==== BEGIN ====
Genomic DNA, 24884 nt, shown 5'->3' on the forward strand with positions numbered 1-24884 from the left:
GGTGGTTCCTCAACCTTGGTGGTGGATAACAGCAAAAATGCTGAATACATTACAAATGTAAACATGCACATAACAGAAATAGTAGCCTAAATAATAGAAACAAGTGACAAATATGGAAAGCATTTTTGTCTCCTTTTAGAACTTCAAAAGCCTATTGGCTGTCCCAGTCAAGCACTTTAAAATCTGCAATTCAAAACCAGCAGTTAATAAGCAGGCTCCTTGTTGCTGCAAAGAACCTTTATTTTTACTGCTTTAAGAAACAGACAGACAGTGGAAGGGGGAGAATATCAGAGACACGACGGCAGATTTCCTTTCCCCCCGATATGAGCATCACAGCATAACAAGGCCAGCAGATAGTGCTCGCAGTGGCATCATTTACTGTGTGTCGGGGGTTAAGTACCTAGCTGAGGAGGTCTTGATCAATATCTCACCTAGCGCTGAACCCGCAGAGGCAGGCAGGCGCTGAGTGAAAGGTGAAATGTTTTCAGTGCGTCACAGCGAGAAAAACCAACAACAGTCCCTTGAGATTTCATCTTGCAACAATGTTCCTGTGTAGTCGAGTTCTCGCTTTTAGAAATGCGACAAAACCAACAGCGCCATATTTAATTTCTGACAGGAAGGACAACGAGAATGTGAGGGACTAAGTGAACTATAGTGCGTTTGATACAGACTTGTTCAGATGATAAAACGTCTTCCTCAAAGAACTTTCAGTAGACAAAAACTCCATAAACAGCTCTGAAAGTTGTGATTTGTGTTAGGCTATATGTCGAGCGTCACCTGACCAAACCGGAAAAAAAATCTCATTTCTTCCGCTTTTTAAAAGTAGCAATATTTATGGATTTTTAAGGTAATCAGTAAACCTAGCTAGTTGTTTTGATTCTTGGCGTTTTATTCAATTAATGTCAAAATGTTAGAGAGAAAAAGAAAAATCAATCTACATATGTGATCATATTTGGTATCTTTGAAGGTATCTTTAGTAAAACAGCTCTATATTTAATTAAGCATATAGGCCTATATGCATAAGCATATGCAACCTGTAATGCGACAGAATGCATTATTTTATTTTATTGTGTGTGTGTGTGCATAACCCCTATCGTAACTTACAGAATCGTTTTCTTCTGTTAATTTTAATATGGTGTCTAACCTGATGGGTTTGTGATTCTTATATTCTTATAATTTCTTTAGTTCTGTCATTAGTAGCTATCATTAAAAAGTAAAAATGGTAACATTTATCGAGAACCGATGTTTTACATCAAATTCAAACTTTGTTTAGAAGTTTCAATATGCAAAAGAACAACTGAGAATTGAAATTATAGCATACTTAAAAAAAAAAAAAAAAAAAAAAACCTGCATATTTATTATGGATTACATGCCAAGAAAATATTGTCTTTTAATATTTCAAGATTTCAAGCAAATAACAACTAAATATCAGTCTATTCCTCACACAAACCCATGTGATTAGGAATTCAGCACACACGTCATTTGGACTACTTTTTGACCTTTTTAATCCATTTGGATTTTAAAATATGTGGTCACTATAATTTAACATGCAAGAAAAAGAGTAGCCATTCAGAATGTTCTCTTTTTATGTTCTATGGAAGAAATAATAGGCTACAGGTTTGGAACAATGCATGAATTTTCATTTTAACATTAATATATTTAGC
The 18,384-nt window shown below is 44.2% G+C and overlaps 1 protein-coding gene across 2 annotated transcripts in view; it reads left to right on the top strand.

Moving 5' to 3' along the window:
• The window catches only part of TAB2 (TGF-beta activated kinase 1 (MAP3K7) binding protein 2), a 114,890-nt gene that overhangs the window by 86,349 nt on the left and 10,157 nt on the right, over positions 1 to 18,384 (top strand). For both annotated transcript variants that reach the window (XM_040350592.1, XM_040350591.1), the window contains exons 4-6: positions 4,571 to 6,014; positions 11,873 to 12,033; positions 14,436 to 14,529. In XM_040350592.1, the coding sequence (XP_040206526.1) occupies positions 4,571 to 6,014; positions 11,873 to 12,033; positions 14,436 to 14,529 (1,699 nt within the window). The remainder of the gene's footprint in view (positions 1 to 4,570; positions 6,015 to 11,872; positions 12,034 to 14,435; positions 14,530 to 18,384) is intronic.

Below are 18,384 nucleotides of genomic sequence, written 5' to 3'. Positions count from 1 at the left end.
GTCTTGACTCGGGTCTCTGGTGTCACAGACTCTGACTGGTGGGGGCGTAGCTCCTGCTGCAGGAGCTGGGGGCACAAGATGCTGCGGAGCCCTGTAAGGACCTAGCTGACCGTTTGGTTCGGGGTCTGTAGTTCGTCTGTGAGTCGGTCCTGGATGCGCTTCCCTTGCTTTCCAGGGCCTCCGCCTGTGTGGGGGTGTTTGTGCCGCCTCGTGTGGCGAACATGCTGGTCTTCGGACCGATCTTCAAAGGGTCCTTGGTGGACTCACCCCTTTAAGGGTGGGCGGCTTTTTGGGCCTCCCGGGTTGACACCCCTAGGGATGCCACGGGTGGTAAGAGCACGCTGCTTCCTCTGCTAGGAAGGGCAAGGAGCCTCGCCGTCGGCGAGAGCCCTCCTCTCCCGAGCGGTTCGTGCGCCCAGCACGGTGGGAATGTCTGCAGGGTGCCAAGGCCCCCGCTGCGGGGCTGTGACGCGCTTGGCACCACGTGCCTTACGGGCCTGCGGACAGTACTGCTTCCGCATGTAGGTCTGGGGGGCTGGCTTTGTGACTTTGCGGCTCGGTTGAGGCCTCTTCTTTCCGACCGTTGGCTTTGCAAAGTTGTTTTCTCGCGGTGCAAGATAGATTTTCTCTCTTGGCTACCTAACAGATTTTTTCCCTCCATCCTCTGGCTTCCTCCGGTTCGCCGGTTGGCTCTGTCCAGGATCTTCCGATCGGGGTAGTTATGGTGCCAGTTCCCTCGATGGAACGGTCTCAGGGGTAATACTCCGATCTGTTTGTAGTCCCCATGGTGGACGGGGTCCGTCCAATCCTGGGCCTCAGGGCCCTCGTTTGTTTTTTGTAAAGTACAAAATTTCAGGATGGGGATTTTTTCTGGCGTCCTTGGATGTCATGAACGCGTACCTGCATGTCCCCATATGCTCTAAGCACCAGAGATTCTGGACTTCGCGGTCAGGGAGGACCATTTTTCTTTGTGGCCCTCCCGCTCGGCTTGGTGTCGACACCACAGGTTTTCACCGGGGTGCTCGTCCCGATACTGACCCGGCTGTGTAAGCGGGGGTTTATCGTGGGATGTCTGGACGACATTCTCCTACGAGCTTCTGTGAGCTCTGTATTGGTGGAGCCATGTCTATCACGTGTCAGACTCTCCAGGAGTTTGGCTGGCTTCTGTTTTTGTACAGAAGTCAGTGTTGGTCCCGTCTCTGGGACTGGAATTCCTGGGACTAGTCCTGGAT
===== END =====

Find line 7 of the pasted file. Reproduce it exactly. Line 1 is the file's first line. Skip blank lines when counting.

GTCTTGACTCGGGTCTCTGGTGTCACAGACTCTGACTGGTGGGGGCGTAGCTCCTGCTGCAGGAGCTGGGGGCACAAGATGCTGCGGAGCCCTGTAAGGACCTAGCTGACCGTTTGGTTCGGGGTCTGTAGTTCGTCTGTGAGTCGGTCCTGGATGCGCTTCCCTTGCTTTCCAGGGCCTCCGCCTGTGTGGGGGTGTTTGTGCCGCCTCGTGTGGCGAACATGCTGGTCTTCGGACCGATCTTCAAAGGGTCCTTGGTGGACTCACCCCTTTAAGGGTGGGCGGCTTTTTGGGCCTCCCGGGTTGACACCCCTAGGGATGCCACGGGTGGTAAGAGCACGCTGCTTCCTCTGCTAGGAAGGGCAAGGAGCCTCGCCGTCGGCGAGAGCCCTCCTCTCCCGAGCGGTTCGTGCGCCCAGCACGGTGGGAATGTCTGCAGGGTGCCAAGGCCCCCGCTGCGGGGCTGTGACGCGCTTGGCACCACGTGCCTTACGGGCCTGCGGACAGTACTGCTTCCGCATGTAGGTCTGGGGGGCTGGCTTTGTGACTTTGCGGCTCGGTTGAGGCCTCTTCTTTCCGACCGTTGGCTTTGCAAAGTTGTTTTCTCGCGGTGCAAGATAGATTTTCTCTCTTGGCTACCTAACAGATTTTTTCCCTCCATCCTCTGGCTTCCTCCGGTTCGCCGGTTGGCTCTGTCCAGGATCTTCCGATCGGGGTAGTTATGGTGCCAGTTCCCTCGATGGAACGGTCTCAGGGGTAATACTCCGATCTGTTTGTAGTCCCCATGGTGGACGGGGTCCGTCCAATCCTGGGCCTCAGGGCCCTCGTTTGTTTTTTGTAAAGTACAAAATTTCAGGATGGGGATTTTTTCTGGCGTCCTTGGATGTCATGAACGCGTACCTGCATGTCCCCATATGCTCTAAGCACCAGAGATTCTGGACTTCGCGGTCAGGGAGGACCATTTTTCTTTGTGGCCCTCCCGCTCGGCTTGGTGTCGACACCACAGGTTTTCACCGGGGTGCTCGTCCCGATACTGACCCGGCTGTGTAAGCGGGGGTTTATCGTGGGATGTCTGGACGACATTCTCCTACGAGCTTCTGTGAGCTCTGTATTGGTGGAGCCATGTCTATCACGTGTCAGACTCTCCAGGAGTTTGGCTGGCTTCTGTTTTTGTACAGAAGTCAGTGTTGGTCCCGTCTCTGGGACTGGAATTCCTGGGACTAGTCCTGGAT